IOWA CITY — If you’re attending a class at the newest public space at the Iowa City Robert A. Lee Recreation Center and you get hungry, you can just reach out and pick a snack.
The “Edible Classroom” is to be officially unveiled at a ribbon cutting ceremony from 10 a.m. to noon Saturday, but activities have already begun in the outdoor, interactive learning space.
The 3,000 square feet on the south side of the Recreation Center features raised garden beds, fruit trees and other elements designed to help people connect with the food they eat.
“It’s supposed to be a demonstration garden, so people can see all different types of food that can be grown,” said Jen Kardos, co-director of Iowa City-based non-profit Backyard Abundance.
Members of the community can also taste the space; it’s called an “edible” classroom for a reason. The space is open for the public to walk through and try the herbs, fruits and vegetables growing there.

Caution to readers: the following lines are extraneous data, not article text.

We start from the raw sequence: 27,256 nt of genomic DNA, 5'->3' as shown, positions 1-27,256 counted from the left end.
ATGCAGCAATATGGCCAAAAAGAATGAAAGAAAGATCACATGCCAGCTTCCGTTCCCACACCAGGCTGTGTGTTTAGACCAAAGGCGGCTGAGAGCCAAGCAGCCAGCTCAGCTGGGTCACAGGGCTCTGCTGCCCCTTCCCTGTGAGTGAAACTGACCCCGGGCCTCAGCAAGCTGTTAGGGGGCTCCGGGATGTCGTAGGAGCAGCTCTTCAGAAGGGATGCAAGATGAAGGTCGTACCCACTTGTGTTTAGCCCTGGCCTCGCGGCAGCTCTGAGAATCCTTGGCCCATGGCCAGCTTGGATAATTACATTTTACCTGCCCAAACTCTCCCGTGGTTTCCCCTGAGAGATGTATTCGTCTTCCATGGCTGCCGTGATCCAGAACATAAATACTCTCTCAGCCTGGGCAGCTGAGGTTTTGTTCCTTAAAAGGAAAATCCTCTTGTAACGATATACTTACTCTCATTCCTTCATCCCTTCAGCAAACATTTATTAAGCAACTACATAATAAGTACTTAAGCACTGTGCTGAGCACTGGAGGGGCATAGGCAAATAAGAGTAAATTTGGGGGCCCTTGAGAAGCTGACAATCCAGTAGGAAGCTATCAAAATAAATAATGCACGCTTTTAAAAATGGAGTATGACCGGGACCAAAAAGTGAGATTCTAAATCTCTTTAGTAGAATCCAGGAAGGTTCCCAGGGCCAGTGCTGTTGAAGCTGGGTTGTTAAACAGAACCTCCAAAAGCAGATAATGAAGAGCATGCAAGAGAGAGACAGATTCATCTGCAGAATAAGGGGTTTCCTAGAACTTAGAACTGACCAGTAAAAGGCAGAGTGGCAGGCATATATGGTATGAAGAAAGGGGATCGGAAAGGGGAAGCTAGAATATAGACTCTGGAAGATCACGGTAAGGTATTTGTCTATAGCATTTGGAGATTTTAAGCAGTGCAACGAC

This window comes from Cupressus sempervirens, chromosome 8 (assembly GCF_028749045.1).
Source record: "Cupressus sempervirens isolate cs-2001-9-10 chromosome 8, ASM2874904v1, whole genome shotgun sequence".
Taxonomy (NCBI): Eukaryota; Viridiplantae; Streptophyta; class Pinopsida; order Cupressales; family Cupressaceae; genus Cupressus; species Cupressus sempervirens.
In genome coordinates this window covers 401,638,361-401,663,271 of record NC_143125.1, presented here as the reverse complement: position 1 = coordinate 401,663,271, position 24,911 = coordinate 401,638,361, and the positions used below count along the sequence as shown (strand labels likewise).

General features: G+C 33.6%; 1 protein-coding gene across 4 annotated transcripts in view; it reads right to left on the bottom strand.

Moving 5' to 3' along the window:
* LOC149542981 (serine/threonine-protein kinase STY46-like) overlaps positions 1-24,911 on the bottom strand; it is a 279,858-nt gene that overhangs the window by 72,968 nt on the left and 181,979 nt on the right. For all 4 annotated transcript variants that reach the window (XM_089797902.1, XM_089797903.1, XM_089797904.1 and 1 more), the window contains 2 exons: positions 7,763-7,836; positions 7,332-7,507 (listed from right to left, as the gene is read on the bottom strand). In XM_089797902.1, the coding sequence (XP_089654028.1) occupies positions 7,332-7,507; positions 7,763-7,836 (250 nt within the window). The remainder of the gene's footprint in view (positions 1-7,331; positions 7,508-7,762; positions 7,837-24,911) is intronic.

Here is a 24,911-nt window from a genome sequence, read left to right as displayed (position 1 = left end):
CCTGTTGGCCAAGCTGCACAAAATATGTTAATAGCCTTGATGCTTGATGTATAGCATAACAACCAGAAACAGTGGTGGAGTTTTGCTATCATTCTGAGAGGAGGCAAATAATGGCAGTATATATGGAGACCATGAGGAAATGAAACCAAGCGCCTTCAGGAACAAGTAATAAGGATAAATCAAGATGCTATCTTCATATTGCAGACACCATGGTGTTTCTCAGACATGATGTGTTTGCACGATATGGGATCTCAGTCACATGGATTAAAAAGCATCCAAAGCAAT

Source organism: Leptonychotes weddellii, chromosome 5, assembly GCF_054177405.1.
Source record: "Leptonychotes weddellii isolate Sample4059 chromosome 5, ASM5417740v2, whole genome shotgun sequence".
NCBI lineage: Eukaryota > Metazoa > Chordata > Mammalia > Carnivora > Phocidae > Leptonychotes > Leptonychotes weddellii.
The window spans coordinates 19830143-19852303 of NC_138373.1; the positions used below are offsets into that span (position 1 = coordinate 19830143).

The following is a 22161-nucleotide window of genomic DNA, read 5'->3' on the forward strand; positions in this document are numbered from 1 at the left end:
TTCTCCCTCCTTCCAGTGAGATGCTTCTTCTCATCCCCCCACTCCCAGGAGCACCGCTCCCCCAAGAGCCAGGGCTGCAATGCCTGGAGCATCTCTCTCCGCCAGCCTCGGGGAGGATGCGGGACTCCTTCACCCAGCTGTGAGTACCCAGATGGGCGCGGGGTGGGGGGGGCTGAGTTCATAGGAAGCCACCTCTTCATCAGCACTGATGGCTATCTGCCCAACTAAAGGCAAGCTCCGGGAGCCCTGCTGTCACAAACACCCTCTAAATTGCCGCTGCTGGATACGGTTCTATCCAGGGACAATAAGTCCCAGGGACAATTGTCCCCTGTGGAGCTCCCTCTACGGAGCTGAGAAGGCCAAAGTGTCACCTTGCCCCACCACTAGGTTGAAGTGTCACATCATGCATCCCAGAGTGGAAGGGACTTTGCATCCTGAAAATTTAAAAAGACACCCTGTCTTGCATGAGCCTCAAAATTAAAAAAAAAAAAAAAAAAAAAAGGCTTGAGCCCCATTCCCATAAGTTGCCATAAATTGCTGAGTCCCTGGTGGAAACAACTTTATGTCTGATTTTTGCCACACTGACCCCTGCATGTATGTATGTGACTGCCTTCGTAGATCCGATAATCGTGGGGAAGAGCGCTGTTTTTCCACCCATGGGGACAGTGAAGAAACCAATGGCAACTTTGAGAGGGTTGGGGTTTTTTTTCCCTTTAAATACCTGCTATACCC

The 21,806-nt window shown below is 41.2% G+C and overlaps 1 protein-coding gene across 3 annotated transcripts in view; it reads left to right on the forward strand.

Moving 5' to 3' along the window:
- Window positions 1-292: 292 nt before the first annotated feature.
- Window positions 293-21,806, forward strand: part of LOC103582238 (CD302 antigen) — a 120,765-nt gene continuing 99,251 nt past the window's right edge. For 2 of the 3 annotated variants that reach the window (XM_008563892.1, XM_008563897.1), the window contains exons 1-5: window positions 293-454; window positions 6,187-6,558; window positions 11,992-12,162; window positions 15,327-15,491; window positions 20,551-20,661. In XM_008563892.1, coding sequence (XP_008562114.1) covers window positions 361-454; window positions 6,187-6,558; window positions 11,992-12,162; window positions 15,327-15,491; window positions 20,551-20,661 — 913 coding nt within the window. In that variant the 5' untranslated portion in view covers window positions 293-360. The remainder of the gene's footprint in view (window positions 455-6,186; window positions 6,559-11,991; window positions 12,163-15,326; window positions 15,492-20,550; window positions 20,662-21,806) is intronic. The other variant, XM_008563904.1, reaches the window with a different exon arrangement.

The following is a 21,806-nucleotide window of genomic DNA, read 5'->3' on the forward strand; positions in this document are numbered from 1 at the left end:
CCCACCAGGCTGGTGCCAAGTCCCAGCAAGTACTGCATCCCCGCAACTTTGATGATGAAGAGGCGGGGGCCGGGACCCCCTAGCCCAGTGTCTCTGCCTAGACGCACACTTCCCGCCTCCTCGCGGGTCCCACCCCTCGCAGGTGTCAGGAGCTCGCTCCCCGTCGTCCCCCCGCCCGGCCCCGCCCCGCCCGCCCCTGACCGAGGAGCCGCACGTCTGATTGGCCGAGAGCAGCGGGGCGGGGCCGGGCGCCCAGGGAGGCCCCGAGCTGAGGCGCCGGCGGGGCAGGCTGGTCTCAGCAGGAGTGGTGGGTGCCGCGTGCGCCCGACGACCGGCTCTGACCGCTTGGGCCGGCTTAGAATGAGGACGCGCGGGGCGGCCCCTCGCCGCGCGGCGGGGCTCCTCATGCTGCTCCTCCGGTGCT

The space was developed in partnership between Backyard Abundance and the Iowa City Parks and Recreation Department, which together applied for a grant from the Department of Agriculture and Land Stewardship. The $24,000 two-year grant started last November when organizers began planning the space. A community visioning event in January helped solidify plans, and students helped build raised beds this spring before a May groundbreaking.
Anyone can reserve the edible classroom for an event or class, the same way they can reserve a meeting room inside the Recreation Center, 220 S. Gilbert St. To do so, call (319) 356-5100.
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Backyard Abundance is also looking for groups to sponsor the six raised beds as demonstration plots. A gardening focused summer camp for teens was held in the space this year and may take over one of the beds next year to grow produce the teens were interested in promoting.
“Basically, it’s an outdoor classroom,” Kardos said.
It is also meant to be a model for school gardens; as part of the grant, Backyard Abundance is also designing two outdoor classrooms at area schools. The first, at South East Junior High School, has been designed and is to be planted this school year. The second site still is being identified.
“We really want to reconnect kids with nature,” Kardos said.